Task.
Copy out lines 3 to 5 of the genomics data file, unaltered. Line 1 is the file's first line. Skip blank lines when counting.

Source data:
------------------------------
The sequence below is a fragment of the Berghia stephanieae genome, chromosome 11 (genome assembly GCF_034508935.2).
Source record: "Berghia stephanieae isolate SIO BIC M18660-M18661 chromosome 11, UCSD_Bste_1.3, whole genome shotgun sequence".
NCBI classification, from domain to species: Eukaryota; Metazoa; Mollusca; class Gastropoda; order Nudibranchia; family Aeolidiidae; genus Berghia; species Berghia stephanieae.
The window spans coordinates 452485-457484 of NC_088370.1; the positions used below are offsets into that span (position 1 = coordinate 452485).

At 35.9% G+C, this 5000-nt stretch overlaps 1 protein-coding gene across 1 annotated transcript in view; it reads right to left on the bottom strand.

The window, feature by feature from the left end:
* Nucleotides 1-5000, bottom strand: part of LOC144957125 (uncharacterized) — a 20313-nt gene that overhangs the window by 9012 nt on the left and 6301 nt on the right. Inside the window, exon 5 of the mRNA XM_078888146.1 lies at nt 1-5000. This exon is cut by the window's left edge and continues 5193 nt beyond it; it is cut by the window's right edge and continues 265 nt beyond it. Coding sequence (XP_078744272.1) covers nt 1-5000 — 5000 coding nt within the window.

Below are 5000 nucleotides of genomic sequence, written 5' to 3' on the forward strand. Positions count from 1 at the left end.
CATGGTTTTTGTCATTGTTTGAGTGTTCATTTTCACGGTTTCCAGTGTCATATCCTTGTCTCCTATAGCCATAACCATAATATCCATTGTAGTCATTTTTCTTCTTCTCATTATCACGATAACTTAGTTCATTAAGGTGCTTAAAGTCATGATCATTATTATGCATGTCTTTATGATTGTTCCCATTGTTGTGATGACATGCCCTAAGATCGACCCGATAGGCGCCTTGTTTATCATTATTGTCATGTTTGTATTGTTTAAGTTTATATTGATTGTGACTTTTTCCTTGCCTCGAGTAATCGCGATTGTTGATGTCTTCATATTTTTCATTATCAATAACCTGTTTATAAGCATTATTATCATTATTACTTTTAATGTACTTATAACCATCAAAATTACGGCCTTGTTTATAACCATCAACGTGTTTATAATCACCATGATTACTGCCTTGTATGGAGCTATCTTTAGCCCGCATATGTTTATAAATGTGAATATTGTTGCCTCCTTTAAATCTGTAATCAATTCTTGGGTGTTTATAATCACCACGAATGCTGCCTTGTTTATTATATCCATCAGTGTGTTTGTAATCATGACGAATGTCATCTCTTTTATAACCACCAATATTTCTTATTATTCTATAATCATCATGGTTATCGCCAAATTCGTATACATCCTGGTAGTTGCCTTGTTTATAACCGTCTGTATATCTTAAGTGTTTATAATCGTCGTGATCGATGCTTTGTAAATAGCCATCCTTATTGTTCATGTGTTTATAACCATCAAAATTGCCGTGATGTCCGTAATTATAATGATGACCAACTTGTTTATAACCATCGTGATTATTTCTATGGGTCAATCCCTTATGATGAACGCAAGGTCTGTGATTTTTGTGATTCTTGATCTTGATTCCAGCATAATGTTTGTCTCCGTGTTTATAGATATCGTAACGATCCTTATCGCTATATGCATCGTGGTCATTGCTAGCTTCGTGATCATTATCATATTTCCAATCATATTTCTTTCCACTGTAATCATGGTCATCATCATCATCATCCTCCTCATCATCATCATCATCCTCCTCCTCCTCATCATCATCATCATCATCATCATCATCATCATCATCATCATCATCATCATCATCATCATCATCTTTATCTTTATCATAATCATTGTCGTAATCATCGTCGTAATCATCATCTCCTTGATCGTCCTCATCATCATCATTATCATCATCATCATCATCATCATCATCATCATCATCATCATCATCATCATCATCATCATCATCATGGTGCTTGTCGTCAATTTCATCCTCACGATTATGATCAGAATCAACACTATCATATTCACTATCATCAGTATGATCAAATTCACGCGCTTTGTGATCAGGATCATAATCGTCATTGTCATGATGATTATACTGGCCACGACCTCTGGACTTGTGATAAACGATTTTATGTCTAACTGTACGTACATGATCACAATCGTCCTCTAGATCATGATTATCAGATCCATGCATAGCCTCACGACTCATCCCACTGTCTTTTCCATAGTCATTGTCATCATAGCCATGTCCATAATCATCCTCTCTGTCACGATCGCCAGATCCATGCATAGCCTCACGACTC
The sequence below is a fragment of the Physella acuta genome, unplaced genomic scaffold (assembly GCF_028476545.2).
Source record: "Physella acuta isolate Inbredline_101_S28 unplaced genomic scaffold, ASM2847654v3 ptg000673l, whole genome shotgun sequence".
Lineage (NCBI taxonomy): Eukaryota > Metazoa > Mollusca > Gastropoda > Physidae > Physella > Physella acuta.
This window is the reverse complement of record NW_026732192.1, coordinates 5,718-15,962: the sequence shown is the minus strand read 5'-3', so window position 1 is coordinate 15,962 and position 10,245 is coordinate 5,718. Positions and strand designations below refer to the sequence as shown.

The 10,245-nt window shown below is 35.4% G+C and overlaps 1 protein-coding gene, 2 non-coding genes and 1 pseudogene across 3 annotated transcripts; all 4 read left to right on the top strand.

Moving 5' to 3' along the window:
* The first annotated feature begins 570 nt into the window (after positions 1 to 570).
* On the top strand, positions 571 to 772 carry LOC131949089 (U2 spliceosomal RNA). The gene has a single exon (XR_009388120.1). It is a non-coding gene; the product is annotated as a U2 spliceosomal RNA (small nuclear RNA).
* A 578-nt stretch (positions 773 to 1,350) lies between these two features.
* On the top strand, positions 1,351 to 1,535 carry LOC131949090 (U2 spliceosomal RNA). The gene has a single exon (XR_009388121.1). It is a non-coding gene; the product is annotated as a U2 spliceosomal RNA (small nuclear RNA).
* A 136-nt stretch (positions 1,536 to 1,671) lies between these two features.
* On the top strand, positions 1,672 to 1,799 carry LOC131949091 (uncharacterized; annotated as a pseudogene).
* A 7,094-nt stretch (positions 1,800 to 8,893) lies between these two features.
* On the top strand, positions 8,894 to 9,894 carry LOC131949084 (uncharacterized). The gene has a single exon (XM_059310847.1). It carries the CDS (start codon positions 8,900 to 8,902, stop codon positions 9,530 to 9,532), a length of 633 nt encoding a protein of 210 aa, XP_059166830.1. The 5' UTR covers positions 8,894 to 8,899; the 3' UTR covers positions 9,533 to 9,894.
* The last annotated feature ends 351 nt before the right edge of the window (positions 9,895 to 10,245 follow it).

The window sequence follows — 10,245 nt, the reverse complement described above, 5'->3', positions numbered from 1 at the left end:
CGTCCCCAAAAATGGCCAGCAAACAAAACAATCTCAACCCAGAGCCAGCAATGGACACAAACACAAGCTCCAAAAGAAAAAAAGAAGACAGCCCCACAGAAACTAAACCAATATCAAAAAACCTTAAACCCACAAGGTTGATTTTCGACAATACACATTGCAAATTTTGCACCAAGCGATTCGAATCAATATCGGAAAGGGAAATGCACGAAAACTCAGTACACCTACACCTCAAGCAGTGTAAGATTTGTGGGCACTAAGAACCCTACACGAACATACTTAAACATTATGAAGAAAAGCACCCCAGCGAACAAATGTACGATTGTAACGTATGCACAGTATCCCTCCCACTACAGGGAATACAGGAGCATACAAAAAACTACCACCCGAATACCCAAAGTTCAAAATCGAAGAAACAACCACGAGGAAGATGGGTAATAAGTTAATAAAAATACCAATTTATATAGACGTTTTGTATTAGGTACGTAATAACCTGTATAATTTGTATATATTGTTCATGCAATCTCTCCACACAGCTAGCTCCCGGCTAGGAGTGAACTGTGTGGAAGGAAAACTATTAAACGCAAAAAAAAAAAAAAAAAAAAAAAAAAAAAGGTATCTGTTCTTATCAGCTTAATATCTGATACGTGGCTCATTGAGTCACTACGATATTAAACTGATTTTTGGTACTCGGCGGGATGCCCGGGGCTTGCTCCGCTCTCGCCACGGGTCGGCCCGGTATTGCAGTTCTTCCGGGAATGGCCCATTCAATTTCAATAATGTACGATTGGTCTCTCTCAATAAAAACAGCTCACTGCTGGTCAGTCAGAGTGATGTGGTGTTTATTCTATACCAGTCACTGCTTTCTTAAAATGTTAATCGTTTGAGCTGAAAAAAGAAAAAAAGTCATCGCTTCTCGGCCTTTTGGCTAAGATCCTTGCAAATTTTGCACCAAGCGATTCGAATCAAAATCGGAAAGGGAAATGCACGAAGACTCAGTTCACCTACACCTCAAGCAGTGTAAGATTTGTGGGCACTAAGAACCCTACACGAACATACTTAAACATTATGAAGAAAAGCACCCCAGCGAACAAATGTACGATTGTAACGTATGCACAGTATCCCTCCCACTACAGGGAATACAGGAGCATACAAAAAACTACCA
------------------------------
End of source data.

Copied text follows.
NCBI classification, from domain to species: Eukaryota; Metazoa; Mollusca; class Gastropoda; order Nudibranchia; family Aeolidiidae; genus Berghia; species Berghia stephanieae.
The window spans coordinates 452485-457484 of NC_088370.1; the positions used below are offsets into that span (position 1 = coordinate 452485).

At 35.9% G+C, this 5000-nt stretch overlaps 1 protein-coding gene across 1 annotated transcript in view; it reads right to left on the bottom strand.